Salt Lake City, Utah
June 20, 2004
June 20, 2004
June 23, 2004
9.227.1 - 9.227.14
Assessing Student Learning about Engineering Design in Project-Based Courses Reid Bailey, Zsuzsanna Szabo, Darrell Sabers Aerospace and Mechanical Engineering/Educational Psychology/Educational Psychology University of Arizona
ABSTRACT Teaching first year engineering students in a meaningful way is an issue struggled with at schools around the world. At the University of Arizona, our Introduction to Engineering course focuses on engineering design, communication, and teamwork primarily through three design projects over the course of one semester. While the course is fairly mature (it has been in existence, evolving to its current state, for roughly the past ten years), currently we do not know what our freshman students are learning with respect to the learning objectives of the course. We have embarked on a study to assess exactly what our students are learning in Introduction to Engineering. Still in its early stages, this study is aimed at understanding what the students learn about engineering design through their experiences in the course and using that knowledge to improve the course. In this paper, we focus on the strategy for assessing our students’ engineering design knowledge. The backbone of this strategy involves a pre and posttest where students critique a proposed process for designing a product (e.g., a shopping cart, a device for counting eggs). The development of the pre and posttests as well as the detailed analytic rubric used to assess student responses is addressed in this paper. Such an assessment strategy should have broad applicability to the growing number of project-based first year engineering courses.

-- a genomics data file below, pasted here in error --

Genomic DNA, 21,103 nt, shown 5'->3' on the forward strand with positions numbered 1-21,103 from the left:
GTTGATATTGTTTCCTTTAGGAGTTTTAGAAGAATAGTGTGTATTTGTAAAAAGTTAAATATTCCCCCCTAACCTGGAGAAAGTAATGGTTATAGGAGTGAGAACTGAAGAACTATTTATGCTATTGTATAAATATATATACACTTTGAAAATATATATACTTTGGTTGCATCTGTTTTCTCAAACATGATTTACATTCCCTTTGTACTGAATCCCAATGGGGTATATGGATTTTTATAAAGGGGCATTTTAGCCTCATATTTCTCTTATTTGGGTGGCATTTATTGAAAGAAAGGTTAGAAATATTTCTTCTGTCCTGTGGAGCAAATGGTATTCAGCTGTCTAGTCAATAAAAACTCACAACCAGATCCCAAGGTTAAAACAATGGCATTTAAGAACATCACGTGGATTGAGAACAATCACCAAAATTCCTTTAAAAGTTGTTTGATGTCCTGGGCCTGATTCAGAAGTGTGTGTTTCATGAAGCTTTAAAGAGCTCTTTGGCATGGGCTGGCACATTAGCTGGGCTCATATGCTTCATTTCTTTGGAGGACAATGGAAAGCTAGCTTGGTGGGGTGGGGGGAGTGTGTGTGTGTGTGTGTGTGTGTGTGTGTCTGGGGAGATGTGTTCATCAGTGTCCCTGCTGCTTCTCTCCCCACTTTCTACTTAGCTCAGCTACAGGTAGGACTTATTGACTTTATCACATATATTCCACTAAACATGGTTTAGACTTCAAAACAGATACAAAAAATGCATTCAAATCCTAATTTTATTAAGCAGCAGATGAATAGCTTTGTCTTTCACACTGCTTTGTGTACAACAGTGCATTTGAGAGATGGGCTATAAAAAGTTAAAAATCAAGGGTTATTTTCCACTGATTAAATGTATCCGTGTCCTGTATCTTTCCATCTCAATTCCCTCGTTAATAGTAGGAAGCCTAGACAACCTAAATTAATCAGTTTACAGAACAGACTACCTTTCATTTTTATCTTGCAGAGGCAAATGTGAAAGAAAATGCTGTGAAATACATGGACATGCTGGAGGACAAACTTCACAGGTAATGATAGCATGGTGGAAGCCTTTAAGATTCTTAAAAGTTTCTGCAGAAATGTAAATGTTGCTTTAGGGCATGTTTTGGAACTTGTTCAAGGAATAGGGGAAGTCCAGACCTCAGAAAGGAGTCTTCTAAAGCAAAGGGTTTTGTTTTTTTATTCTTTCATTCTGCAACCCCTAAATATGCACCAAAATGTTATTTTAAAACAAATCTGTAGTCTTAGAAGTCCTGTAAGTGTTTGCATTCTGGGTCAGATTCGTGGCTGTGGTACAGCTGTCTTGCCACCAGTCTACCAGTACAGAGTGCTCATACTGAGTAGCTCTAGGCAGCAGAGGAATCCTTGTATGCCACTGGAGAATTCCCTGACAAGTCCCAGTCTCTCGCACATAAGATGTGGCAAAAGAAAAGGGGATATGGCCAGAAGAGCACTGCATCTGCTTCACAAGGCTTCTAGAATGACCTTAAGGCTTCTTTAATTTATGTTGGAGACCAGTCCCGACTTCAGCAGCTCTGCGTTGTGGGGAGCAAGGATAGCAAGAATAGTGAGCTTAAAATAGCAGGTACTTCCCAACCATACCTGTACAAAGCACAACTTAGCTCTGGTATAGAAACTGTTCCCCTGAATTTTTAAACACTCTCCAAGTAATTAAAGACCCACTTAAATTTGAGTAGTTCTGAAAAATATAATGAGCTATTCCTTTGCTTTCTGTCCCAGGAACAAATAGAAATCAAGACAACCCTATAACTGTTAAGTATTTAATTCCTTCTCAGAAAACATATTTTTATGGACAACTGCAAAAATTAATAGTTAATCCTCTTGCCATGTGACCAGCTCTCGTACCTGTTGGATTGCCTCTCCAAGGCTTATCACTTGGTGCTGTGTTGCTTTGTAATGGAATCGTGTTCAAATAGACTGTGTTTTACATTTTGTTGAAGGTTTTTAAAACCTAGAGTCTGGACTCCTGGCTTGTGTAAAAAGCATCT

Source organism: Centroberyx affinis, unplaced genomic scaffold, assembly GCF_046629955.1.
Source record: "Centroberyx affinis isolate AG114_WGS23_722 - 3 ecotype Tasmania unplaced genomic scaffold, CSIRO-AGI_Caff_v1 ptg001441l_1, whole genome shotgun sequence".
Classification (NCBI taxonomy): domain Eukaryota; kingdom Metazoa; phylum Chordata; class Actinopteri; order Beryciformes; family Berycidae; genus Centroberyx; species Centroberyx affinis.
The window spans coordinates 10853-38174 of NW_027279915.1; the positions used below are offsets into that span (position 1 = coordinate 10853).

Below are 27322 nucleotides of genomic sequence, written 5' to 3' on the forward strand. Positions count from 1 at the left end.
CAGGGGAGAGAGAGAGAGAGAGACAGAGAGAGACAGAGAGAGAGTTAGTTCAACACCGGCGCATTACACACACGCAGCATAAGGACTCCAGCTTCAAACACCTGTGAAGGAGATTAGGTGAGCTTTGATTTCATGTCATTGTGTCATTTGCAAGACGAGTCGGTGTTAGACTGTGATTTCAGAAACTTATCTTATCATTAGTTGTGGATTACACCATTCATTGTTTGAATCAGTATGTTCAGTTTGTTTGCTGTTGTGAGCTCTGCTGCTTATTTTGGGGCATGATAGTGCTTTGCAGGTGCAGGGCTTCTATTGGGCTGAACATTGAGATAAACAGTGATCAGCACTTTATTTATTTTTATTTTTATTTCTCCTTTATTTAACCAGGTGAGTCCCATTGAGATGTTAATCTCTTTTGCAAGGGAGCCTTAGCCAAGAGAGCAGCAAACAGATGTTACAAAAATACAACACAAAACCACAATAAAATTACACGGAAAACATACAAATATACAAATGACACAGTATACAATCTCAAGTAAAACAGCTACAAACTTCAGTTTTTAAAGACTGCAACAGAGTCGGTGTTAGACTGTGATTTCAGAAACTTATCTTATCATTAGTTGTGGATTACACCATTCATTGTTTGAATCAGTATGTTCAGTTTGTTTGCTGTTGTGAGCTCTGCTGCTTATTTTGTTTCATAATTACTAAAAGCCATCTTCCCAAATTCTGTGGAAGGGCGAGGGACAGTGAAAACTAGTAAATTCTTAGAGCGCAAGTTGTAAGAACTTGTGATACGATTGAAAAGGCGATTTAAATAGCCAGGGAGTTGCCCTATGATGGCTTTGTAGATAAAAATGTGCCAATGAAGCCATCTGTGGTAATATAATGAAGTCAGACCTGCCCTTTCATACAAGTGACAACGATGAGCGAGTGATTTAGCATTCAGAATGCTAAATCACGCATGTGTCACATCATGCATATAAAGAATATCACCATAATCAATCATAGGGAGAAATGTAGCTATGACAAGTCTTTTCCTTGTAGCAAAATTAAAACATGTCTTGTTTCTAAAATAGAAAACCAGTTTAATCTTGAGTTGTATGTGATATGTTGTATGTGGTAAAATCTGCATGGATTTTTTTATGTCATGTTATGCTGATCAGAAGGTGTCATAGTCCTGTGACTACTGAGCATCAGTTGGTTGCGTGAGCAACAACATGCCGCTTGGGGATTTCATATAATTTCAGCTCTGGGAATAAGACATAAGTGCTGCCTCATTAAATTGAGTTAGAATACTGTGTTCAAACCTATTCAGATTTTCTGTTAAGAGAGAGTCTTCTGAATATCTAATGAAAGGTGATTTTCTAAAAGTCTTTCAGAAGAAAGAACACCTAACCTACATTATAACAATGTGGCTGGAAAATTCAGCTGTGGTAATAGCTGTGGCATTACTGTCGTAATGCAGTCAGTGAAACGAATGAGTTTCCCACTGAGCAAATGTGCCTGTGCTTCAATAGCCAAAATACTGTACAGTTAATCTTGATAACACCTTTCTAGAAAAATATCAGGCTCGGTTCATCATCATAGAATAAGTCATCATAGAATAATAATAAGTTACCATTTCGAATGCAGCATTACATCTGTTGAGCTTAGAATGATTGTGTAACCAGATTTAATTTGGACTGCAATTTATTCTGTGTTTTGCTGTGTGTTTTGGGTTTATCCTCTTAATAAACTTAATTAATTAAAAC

MOTIVATION A core learning objective of the first year ENGR 102 Introduction to Engineering course at the University of Arizona is for students to learn about engineering design as a process. We want students to learn how to identify needs, develop solutions to meet those needs, and implement those solutions. The course is geared towards this goal with three team-based design projects. At this point however, we have nothing more than anecdotal evidence that our students know more about engineering design after the course than they do before. Our strategy for assessing students’ design knowledge more accurately is presented in this paper.
Proceedings of the 2004 American Society for Engineering Education Annual Conference & Exposition Copyright 2004, American Society for Engineering Education
Szabo, Z., & Sabers, D., & Bailey, R. (2004, June), Assessing Student Learning About Engineering Design In Project Based Courses Paper presented at 2004 Annual Conference, Salt Lake City, Utah. https://peer.asee.org/13058
ASEE holds the copyright on this document. It may be read by the public free of charge. Authors may archive their work on personal websites or in institutional repositories with the following citation: © 2004 American Society for Engineering Education. Other scholars may excerpt or quote from these materials with the same citation. When excerpting or quoting from Conference Proceedings, authors should, in addition to noting the ASEE copyright, list all the original authors and their institutions and name the host city of the conference. - Last updated April 1, 2015